Associated Topics || Dr. Math Home || Search Dr. Math

### Factorization

```
Date: 03/17/99 at 22:34:02
From: karen
Subject: Factorisation

Can you help me simplify 9b^2 - 24bc + 16c^2?
```

```
Date: 03/18/99 at 10:33:19
From: Doctor Rick
Subject: Re: Factorisation

Let us look at your goal. You want to get it in this form:

2             2
9b  - 24bc + 16c  = (Mb + Nc)(Pb + Qc)

You need to replace the 4 letters M, N, P, and Q with numbers so you
will get the right coefficients.

The product MP must be 9, so M and P could be 1 and 9 or 3 and 3.
(Order does not matter, since it is just a matter of which set of
parentheses comes first.)

The product NQ must be 16, so N and Q could be 1 and 16, 2 and 8, or
4 and 4. If M and P are 1 and 9 then order matters, so you would need
to try 16 and 1, as well as 8 and 2.

The sum of the inside and outside products (MQ + NP) will be -24
(remember the sign). Since it is negative, we must have at least one
negative number, N or Q. But since NQ is positive, BOTH N and Q must
be negative.

There are quite a few possibilities to try. But since both 9 and 16
are perfect squares, my instinct says to try the squares first:

M = 3
P = 3
N = 4
Q = 4

Now make that N = -4, Q = -4 since they must be negative.

Try this out:

(3b - 4c)(3b - 4c) = 9b^2 - 12bc             ... 3b(3b-4c)
- 12bc + 16c^2     ... -4c(2b-4c)
-------------------
9b^2 - 24bc + 16c^2

Sure enough, it works! Just for practice, let us see what would have
happened if we tried something else first. What if M = 1, P = 9, and
N = -8, Q = -2?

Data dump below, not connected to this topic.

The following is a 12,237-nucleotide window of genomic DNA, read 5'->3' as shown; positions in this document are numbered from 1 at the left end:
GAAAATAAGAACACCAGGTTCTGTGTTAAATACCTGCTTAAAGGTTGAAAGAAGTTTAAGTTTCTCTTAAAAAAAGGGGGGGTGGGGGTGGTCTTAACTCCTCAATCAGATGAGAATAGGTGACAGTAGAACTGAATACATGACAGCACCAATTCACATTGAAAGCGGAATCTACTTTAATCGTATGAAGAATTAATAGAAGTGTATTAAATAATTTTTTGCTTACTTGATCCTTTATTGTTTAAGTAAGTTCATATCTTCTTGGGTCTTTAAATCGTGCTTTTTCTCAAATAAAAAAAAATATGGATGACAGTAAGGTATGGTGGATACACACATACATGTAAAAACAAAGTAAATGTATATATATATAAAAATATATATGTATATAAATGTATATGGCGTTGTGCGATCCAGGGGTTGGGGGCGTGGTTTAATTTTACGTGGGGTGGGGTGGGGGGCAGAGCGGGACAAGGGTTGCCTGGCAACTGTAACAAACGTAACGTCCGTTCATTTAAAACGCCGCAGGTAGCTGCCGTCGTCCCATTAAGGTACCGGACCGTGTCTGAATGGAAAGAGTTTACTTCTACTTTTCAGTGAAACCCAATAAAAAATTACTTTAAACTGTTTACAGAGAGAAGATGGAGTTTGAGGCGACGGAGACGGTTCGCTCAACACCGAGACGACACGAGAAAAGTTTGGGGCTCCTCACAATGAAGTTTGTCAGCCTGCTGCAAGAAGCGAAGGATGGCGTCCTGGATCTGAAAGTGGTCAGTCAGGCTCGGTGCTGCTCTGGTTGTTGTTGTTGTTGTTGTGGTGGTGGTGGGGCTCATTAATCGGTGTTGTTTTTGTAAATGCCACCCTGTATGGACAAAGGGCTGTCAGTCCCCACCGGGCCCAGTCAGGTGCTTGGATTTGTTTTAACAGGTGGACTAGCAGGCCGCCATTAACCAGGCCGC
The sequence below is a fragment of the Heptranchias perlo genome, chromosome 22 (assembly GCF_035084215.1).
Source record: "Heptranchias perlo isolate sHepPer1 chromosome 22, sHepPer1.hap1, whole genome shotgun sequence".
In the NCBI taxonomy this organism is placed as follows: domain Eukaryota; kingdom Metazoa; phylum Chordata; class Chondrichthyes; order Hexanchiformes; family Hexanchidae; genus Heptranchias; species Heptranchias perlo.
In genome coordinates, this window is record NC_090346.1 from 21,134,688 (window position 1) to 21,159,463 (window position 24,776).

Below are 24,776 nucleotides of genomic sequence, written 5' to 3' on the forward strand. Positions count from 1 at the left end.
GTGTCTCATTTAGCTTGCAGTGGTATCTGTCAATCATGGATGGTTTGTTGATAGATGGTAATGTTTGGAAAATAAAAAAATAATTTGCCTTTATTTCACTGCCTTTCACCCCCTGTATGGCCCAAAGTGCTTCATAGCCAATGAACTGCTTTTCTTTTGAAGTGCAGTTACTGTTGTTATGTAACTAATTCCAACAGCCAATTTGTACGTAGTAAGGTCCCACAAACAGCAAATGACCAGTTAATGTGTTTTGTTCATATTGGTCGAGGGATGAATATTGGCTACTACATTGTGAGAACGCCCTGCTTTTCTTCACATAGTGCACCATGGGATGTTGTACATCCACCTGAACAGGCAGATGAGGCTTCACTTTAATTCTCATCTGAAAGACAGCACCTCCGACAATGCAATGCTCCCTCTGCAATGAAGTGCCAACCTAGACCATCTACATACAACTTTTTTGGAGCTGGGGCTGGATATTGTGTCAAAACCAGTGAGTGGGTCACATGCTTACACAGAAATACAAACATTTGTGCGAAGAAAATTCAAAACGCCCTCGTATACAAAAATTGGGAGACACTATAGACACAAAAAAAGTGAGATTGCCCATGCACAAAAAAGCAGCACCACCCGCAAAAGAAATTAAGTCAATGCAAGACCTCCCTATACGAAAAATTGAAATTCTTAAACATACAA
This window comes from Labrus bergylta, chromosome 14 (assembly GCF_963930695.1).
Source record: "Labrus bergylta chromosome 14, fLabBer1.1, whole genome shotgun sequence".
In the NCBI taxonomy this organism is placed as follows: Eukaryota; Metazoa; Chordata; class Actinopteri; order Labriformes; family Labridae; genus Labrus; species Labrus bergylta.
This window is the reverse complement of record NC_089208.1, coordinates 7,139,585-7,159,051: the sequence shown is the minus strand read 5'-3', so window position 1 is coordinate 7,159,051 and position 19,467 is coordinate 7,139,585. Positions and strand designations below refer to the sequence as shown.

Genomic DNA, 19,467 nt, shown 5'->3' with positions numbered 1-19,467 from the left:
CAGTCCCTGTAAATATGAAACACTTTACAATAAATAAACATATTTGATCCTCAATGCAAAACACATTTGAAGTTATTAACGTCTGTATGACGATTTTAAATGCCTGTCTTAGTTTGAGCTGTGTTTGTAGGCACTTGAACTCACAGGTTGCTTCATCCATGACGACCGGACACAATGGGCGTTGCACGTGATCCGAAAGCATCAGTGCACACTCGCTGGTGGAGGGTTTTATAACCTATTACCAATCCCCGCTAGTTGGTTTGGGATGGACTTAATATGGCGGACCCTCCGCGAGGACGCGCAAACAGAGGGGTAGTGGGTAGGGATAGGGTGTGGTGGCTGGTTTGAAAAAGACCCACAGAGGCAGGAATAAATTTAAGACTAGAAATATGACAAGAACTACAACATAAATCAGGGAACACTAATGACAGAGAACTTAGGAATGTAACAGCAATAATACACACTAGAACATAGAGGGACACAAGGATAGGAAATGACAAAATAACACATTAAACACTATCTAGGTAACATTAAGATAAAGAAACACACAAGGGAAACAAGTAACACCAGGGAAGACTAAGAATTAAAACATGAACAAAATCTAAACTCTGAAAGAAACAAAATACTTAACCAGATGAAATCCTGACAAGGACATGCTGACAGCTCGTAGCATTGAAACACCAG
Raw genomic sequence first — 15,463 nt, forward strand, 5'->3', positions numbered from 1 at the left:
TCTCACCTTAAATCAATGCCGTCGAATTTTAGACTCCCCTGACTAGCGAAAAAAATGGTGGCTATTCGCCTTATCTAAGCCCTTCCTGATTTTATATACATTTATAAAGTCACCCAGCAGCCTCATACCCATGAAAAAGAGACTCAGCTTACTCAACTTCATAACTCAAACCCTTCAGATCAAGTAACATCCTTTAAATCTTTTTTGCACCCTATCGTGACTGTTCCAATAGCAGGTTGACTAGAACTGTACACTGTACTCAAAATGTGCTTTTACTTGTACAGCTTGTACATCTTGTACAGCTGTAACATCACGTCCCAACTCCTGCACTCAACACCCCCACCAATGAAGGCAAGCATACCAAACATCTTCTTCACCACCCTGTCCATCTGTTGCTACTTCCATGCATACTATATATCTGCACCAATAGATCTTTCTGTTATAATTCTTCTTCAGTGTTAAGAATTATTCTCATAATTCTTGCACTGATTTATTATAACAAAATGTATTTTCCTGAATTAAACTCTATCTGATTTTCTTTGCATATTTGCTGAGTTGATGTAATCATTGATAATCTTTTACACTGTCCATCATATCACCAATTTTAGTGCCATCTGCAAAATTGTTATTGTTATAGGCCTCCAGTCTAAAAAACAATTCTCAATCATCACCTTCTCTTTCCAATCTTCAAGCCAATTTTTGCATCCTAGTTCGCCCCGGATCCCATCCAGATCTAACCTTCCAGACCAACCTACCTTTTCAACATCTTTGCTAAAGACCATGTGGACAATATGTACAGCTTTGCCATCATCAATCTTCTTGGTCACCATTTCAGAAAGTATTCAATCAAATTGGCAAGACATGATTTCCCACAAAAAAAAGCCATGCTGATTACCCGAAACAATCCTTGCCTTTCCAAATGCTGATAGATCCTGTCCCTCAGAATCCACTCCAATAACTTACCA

MQ + NP = (1)(-2) + (-8)(9)
= -2 - 72
= -74

That is not close to -24, so we would have to try another combination.
As you do enough of these, you will develop a feel for what might work
and what will not. For instance, you will get a smaller (absolute
value) bc term if you put the bigger numbers either both first or both
last, so they do not get multiplied together in the cross term (bc).
With M = 1, P = 9, and N = -2, Q = -8:

MQ + NP = (1)(-8) + (-2)(9)
= -8 - 18
= -26

That is a lot closer to what we wanted (-24). My reasoning turned out
to be correct. Of course, we already have the answer, and it is not
very close to what I just tried. There is a lot of trial and error in
factoring, but as I said, you can develop a feel for it.

- Doctor Rick, The Math Forum
http://mathforum.org/dr.math/
```
Associated Topics:
Middle School Factoring Expressions

Search the Dr. Math Library:

 Find items containing (put spaces between keywords):   Click only once for faster results: [ Choose "whole words" when searching for a word like age.] all keywords, in any order at least one, that exact phrase parts of words whole words

Submit your own question to Dr. Math
Math Forum Home || Math Library || Quick Reference || Math Forum Search